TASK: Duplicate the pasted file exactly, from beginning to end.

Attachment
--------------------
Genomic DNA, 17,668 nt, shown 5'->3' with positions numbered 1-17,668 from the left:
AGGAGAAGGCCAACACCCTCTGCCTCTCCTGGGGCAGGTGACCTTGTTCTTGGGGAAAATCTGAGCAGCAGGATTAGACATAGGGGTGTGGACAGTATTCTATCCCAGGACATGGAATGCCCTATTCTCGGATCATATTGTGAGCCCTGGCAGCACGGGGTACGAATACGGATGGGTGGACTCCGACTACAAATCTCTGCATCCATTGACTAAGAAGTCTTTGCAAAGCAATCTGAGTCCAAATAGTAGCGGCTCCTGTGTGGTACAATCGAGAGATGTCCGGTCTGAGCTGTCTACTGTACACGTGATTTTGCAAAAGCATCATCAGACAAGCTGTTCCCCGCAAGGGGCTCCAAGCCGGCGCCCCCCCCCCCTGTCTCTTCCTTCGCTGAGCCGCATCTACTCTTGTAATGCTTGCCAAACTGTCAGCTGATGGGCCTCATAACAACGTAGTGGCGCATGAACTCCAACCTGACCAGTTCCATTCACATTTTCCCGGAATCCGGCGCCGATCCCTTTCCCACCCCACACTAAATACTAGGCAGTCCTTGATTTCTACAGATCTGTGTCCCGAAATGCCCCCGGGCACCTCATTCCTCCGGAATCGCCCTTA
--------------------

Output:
Genomic DNA, 17,668 nt, shown 5'->3' with positions numbered 1-17,668 from the left:
AGGAGAAGGCCAACACCCTCTGCCTCTCCTGGGGCAGGTGACCTTGTTCTTGGGGAAAATCTGAGCAGCAGGATTAGACATAGGGGTGTGGACAGTATTCTATCCCAGGACATGGAATGCCCTATTCTCGGATCATATTGTGAGCCCTGGCAGCACGGGGTACGAATACGGATGGGTGGACTCCGACTACAAATCTCTGCATCCATTGACTAAGAAGTCTTTGCAAAGCAATCTGAGTCCAAATAGTAGCGGCTCCTGTGTGGTACAATCGAGAGATGTCCGGTCTGAGCTGTCTACTGTACACGTGATTTTGCAAAAGCATCATCAGACAAGCTGTTCCCCGCAAGGGGCTCCAAGCCGGCGCCCCCCCCCCCTGTCTCTTCCTTCGCTGAGCCGCATCTACTCTTGTAATGCTTGCCAAACTGTCAGCTGATGGGCCTCATAACAACGTAGTGGCGCATGAACTCCAACCTGACCAGTTCCATTCACATTTTCCCGGAATCCGGCGCCGATCCCTTTCCCACCCCACACTAAATACTAGGCAGTCCTTGATTTCTACAGATCTGTGTCCCGAAATGCCCCCGGGCACCTCATTCCTCCGGAATCGCCCTTA